“Oleg, are you f***ing chumming for Goddam sharks?! You’re putting the whole class at risk of shark attack right now,” said Instructor Deek Gammin.

Gammin was a skinny stone-cold killer from Hollywood, Florida, or “Hollyweird” as the other instructors reminded him daily.

He was your typical mullet hairdo, gator-stompin, half shirt-wearing, Florida redneck who found direction in the steel cage as a troubled teen.

That cage was the UFC octagon. He was a rising welterweight MMA star and then, all of a sudden, after an MMA friend gave him a copy of, The Red Circle, which he listened to on audio as he trained, he read everything he could get his hands on about the SEALs. Then one day he found religion and said to hell with it, walked to the town strip mall where the local Navy recruitment office was, and signed up to become a SEAL.

“You sure you wanna do this? Nobody makes it through training,” the chain-smoking recruiter said to him. Even though he had a large beer belly and inhaled Marlboros like it was an oxygen tank and his life depended on it, Deek sensed a worldliness to this guy and signed up on the spot with a “Yes sir, the SEALS, that’s for me.”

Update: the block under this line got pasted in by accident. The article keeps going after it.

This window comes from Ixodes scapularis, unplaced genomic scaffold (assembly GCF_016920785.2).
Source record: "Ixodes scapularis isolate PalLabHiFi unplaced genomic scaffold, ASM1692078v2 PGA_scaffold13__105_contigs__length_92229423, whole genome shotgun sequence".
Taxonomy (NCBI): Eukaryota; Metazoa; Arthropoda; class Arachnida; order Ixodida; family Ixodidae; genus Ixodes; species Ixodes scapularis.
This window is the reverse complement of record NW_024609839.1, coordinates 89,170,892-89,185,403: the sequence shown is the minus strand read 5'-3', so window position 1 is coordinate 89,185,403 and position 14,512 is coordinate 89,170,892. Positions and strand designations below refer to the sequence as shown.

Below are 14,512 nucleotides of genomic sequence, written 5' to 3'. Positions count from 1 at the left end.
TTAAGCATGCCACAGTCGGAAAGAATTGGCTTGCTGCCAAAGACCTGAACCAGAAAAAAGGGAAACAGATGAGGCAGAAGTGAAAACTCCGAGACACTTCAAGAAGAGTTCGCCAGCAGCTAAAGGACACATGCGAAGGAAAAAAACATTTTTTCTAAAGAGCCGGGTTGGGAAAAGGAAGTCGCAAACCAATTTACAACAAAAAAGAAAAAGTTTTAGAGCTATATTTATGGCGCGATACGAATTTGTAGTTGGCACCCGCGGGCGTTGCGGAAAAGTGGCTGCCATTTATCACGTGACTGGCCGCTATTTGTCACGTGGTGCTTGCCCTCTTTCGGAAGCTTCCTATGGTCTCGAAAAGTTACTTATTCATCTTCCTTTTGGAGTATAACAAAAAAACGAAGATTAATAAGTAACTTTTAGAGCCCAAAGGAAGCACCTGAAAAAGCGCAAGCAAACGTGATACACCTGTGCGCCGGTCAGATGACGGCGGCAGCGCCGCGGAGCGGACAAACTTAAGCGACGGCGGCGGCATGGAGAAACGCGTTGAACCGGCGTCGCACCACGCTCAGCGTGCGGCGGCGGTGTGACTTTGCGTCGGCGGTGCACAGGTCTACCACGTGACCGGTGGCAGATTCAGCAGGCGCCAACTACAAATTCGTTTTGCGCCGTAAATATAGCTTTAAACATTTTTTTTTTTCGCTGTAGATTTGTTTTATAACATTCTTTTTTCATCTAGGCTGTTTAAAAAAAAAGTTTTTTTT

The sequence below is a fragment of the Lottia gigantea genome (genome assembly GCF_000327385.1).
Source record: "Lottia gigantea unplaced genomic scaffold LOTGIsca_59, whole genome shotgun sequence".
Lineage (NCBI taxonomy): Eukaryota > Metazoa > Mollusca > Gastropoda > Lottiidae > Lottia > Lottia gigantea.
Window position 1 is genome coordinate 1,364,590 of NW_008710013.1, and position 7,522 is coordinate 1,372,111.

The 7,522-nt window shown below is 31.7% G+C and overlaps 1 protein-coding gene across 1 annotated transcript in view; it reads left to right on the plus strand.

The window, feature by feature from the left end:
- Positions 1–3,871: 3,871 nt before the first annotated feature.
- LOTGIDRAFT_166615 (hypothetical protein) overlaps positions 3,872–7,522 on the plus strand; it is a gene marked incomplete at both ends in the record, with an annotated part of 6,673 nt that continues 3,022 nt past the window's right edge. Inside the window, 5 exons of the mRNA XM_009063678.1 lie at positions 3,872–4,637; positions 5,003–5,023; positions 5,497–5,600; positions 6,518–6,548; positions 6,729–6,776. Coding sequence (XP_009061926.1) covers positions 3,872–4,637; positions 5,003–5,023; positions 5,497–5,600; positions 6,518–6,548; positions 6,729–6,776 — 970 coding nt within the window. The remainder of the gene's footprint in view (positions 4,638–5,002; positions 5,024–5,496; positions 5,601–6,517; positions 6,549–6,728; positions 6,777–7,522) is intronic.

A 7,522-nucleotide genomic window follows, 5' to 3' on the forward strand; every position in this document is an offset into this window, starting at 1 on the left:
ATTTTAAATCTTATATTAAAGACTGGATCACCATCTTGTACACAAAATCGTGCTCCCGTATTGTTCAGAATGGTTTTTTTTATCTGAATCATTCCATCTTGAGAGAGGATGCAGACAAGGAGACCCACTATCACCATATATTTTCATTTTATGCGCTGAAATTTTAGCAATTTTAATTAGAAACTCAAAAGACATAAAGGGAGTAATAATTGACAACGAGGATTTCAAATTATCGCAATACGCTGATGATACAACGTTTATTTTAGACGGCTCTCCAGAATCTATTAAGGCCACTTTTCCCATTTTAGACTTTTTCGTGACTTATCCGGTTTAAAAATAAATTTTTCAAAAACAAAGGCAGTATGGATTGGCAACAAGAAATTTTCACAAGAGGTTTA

The recruiter took a long pull and breathed out a long puff of smoke.

“Alright son, you want SEALs, you got SEALs. I can guarantee you a shot at it but the rest is on you and 90 percent don’t make it,” he said as he stroked the cheap frame that held a photo of his wife and her large Filipino extended family on his desk.

SEAL training was exactly what a young unfocused Deek needed. He breezed through BUD/S training like a man on a mission but had some difficulty with the academic portion. To compensate, he stayed late each night to put in the extra effort to learn dive physics and underwater topography.